I Love You, Mary Tyler Moore
Yesterday my best friend texted me:
This text could have been about any of the travesties currently facing our great nation and the world. But I knew without asking for clarification that my friend was talking about the death of my long time hero, Mary Tyler Moore.
If you’re wondering, by the way, that is not a pic of my friend in the above exchange. Unbeknownst to her, I’ve chosen as her avatar a photo of Priscilla Pointer as Rebecca Wentwoth, Cliff Barnes and Pam Ewing's mother from Dallas.
Which brings me to by obsession with vintage TV. I could go on about how much I love vintage TV and, indeed, I have on many occasions. My friend’s message above was not the only one I received upon the death of MTM.
Like everyone else who watches old TV, I love to indulge in fantasies of simpler, more beautiful times. Perry Mason is one of my all time favorite shows and I often think, when watching it, I can pull off a wee polyester throat-bow at work. (No, I can’t)
I also loved The Donna Reed Show and thought to myself in high school “Could I get away with wearing crinolines these days?” (yes, I could, it was the 90s and you could wear anything back then).
The thing about watching vintage TV is you take the bad with the good. Along with the amazing outfits, cars, furniture and soma-like predictability of the plots, you also get a lot of vintage sexism. For instance, Perry Mason’s secretary, Della Street, makes coffee, constantly has to parry (hey-ohh!) Paul Drake’s boring sexual innuendos and often has to harbor female or child fugitives at her home because what women do is take care of people. Also, the next time you watch Perry Mason, please notice how, whenever Perry and Della walk together, he leads her around by the elbow. This is an uncomfortable way of walking -- I know because my husband and I have mocked it on several occasions -- but they walk this way anyway as a reinforcement of their gendered hierarchy; the man directs, the woman accepts direction.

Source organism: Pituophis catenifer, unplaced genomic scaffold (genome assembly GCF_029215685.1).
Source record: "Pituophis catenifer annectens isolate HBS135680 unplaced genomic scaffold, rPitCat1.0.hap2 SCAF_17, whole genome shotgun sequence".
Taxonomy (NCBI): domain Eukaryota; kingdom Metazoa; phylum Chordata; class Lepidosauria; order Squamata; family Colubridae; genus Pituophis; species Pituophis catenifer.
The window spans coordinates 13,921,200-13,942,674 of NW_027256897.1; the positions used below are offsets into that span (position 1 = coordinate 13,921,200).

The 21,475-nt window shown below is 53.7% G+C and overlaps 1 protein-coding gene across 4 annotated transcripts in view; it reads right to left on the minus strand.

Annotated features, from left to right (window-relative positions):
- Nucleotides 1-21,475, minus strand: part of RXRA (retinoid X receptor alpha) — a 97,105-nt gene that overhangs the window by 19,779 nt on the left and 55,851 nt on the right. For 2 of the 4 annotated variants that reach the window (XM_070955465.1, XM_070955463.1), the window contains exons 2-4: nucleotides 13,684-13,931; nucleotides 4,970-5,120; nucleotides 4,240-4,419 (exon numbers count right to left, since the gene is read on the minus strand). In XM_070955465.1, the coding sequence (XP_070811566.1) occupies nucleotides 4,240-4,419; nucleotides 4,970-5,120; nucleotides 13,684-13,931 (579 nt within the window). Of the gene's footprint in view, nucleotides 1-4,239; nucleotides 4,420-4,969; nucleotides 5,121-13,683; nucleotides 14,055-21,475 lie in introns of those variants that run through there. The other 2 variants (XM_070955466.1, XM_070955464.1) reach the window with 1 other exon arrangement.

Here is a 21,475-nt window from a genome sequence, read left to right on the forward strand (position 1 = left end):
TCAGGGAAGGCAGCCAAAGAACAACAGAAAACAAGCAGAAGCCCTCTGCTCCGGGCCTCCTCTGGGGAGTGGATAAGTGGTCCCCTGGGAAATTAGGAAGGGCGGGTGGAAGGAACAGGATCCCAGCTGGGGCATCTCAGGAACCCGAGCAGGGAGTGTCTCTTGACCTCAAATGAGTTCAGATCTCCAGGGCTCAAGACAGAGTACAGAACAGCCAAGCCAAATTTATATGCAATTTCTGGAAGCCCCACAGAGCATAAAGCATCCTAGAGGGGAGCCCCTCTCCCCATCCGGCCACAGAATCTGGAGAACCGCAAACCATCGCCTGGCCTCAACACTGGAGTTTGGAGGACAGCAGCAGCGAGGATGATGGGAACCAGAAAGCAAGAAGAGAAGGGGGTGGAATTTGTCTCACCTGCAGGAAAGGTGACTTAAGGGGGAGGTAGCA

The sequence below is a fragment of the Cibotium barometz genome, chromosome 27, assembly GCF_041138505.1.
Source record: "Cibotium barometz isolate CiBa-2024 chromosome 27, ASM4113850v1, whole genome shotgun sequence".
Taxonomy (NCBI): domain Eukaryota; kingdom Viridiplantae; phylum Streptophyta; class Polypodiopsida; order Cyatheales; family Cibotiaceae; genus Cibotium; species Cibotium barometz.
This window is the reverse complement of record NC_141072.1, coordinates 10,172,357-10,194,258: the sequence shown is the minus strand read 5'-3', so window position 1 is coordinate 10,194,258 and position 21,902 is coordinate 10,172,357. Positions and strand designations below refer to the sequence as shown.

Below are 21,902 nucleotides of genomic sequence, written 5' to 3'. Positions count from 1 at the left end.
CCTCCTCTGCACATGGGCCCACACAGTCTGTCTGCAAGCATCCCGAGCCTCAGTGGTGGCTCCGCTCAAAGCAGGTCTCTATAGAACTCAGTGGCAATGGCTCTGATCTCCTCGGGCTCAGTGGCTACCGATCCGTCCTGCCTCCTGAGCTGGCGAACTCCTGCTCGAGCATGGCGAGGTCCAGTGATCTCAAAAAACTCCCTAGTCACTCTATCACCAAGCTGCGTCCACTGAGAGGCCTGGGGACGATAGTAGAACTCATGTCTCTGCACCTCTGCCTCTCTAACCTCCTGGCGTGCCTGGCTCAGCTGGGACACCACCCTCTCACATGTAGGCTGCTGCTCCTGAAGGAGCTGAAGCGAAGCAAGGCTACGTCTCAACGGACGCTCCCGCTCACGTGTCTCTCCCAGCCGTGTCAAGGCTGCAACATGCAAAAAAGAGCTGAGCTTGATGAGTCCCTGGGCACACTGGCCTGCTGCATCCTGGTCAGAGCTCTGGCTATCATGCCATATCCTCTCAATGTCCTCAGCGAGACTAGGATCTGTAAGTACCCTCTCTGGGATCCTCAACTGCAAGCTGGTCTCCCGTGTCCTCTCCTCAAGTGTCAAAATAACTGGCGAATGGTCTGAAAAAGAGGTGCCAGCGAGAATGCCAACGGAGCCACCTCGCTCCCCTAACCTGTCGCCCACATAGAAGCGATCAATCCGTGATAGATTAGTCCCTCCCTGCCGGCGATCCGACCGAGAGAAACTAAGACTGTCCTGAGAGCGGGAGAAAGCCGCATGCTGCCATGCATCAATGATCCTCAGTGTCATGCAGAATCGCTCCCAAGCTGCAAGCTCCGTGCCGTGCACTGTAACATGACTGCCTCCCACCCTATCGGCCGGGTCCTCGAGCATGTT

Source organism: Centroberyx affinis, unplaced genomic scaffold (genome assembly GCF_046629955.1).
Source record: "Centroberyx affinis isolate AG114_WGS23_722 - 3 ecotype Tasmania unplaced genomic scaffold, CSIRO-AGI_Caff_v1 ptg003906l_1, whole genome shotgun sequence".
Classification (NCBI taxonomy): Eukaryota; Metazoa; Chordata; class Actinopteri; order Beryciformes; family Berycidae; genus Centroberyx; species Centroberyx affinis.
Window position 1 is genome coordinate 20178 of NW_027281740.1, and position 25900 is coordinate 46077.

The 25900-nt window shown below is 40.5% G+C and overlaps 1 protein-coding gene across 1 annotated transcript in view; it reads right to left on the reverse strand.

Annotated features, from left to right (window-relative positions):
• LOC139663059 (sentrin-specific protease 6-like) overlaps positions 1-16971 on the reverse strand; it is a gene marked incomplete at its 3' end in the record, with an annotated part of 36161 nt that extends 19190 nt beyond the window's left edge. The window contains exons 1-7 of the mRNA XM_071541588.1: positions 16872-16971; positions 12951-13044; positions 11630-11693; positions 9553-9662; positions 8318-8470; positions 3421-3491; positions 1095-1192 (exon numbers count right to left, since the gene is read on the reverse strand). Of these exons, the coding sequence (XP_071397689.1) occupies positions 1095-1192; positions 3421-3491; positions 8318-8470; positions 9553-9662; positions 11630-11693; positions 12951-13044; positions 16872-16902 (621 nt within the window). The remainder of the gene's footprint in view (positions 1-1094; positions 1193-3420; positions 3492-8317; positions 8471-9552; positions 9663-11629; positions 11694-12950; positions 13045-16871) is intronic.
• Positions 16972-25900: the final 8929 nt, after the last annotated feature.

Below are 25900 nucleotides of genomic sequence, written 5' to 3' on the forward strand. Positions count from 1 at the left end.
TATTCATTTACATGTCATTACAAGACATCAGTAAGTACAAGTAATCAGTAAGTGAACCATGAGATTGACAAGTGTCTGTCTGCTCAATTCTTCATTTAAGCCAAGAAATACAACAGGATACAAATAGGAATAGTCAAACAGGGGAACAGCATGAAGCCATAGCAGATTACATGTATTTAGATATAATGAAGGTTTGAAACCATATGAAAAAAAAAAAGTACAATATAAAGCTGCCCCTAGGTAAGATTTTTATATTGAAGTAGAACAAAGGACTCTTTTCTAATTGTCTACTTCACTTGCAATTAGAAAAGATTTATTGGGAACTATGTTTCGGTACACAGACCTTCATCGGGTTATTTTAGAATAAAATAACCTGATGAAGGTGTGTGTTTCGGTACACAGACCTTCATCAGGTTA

As for Donna Reed, her character has been repeatedly mocked for doing housework in a dress and heels:
In fact, one of Mary Tyler Moore’s most famous feminists acts was a reaction to this way of portraying women as Stepford Wives. MTM had her big break on the Dick Van Dyke Show. She played Laura Petrie, a housewife who was married to a television comedy writer, Dick Van Dyke's character, Robert Petrie. MTM wanted Laura Petrie to be a more realistic portrayal of women. MTM and all of her friends wore pants to do housework and so MTM wanted Laura Petrie to also.
I loved Laura Petrie. MTM is an incredibly gifted comedian and Laura was beautiful, talented, loved and respected. Laura even once had a career as a dancer, which she gave up to get married and have a child. If Laura is an expression of MTM's feminism then the character brings into relief what feminists were up against at the time. Yes, Laura wears pants but, beyond that, her autonomy is severely circumscribed. For instance, in an Episode called “To Tell or Not to Tell” Rob's producer asks Laura to dance on the variety show that Rob writes for. Elated, she accepts. She ends up having to work long hours and comes home exhausted which drives Rob *absolutely bonkers* because she necessarily neglects the housework. There’s no question of him shifting his responsibilities in any way to accommodate her vocation. The happy ending of the episode is that Laura gives up dancing forever.